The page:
In response to the prohibition order, the first applicant in this case, the Gypsy Council, issued proceedings in the High Court applying for judicial review on 5 September 2000. The applicant sought to quash the prohibition order, claiming that the Secretary of State and the Borough Council had made their decision to issue the order by considering both irrelevant factors and failing to consider factors that were in fact relevant. They alleged that there had been no evidence to support claims of risk to safety or disruption to the local community and no consideration given to alternative ways in which the fair might have been staged on the site. Among the relevant factors that the first applicant claimed the respondents failed to take into account were the applicants’ rights under Articles 8, 11, and 14 of the European Convention on Human Rights and the Framework Convention for the Protection of National Minorities.

The case was heard on an expedited basis before Deputy Judge Pannick QC, who granted permission to apply for judicial review and heard the application on 7 September 2000. Having heard the parties, the Deputy Judge dismissed the application seeking to quash the prohibition order. He found that sufficient relevant information was before both the Borough Council and the Home Secretary to enable them to properly exercise their discretion in deciding whether to issue the order. The letter of the Chief Constable set out the concerns that serious disruption to the community would result. He stated that Borough Council were entitled to think that the need to avoid disruption to the local settled community should take priority. He considered that the fact that the Romany Gypsy Community could go to an alternative site some 20 miles away at Dartford, which was approved by the local authority and the police, served to limit the impact upon the Romany Gypsy community. He also found that there was no basis for the argument that the European Convention on Human Rights was not taken into account. He noted that Articles 8 and 11 of the Convention recognised that a balance had to be struck between the interests of the individual, in this case, the interests of the gypsy community and the interests of society generally, but found no reason on that basis to interfere on public law grounds with the assessment reached by the Council and Secretary of State in light of the advice from the Chief Constable. He rejected the first applicant’s request for leave to appeal. The first applicant was advised by counsel that no further remedies were available.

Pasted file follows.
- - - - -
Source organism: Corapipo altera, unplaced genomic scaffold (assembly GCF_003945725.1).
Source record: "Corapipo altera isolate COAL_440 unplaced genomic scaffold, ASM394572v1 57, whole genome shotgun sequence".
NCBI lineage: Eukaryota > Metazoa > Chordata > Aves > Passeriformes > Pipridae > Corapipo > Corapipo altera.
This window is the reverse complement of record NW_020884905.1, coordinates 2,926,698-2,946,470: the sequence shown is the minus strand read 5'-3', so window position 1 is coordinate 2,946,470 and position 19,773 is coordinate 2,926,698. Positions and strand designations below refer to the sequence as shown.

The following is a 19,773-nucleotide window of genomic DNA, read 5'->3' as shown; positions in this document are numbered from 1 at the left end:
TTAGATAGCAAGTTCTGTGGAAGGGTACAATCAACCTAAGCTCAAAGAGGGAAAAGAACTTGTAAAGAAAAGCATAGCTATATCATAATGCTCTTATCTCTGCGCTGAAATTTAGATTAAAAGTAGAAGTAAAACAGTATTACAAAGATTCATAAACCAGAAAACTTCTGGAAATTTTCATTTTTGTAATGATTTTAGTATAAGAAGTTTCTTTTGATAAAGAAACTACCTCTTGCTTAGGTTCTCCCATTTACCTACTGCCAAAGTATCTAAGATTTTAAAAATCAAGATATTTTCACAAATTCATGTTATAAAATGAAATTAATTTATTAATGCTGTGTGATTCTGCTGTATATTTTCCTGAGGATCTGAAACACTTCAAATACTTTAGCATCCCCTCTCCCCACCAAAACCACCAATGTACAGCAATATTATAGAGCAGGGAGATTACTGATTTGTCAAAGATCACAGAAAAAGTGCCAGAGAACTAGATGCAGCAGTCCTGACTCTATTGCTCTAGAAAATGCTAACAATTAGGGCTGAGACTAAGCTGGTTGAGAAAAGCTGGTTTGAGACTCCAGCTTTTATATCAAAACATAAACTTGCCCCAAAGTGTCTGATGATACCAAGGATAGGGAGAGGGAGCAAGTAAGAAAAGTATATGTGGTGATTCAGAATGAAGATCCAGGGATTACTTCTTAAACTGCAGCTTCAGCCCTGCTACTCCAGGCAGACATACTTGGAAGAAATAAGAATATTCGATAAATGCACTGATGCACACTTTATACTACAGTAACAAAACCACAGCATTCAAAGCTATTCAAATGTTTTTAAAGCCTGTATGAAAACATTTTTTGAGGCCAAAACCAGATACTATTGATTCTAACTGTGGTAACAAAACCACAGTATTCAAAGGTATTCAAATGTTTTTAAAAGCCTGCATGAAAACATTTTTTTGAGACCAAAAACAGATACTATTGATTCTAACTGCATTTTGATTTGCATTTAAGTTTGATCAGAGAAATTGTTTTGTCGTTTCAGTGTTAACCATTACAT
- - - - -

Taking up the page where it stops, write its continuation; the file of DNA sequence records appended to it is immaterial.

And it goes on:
Subsequently, on Sunday, 10 September 2000, a parade took place at Horsmonden, which was limited by the police to only 60 persons while measures taken by the police controlling entry to the village severely restricted the numbers of persons from the gypsy community wishing to watch the parade. An alternative fair apparently took place peacefully the same day at Dartford attended by an estimated 1000 gypsies.

B.  Relevant domestic law and practice

Section 14A of the Public Order Act 1986 as amended by the Criminal Justice and Public Order Act 1994

“(1)  If at any time the chief office of police reasonably believes that an assembly is intended to be held in any district at a place on land to which the public has no right of access or only limited right of access and that the assembly--

(a)  is likely to be held without the permission of the occupier of the land or to conduct itself in such a way as to exceed the limits of any permission of his or the limits of the public’s rights of access, and

(b)  may result–

(i)  in serious disruption to the life of the community, or

(ii)  where the land, or a building on monument on it, is of historical, architectural, archaeological or scientific importance, in significant damage to the land, building or monument,

he may apply to the council for the district for an order prohibiting for a specified period the holding of all trespassory assemblies in the district or part of it, as specified.

(2)  On receiving such an application, a council may--

(a)  in England and Wales, with the consent of the Secretary of State, make an order either in the terms of the application or with such modifications as may be approved by the Secretary of State...


9.  In this section and sections 14B and 14C – ‘assembly’ means an assembly of 20 or more persons;


‘limited’, in relation to a right of access by the public to land, means that their use of it is restricted to use for a particular purpose (as in the case if a highway or road) or is subject to other restrictions;

‘occupier’ means–

(a)  in England and Wales, the person entitled to possession of the land by virtue of an estate or interest held by him; ...”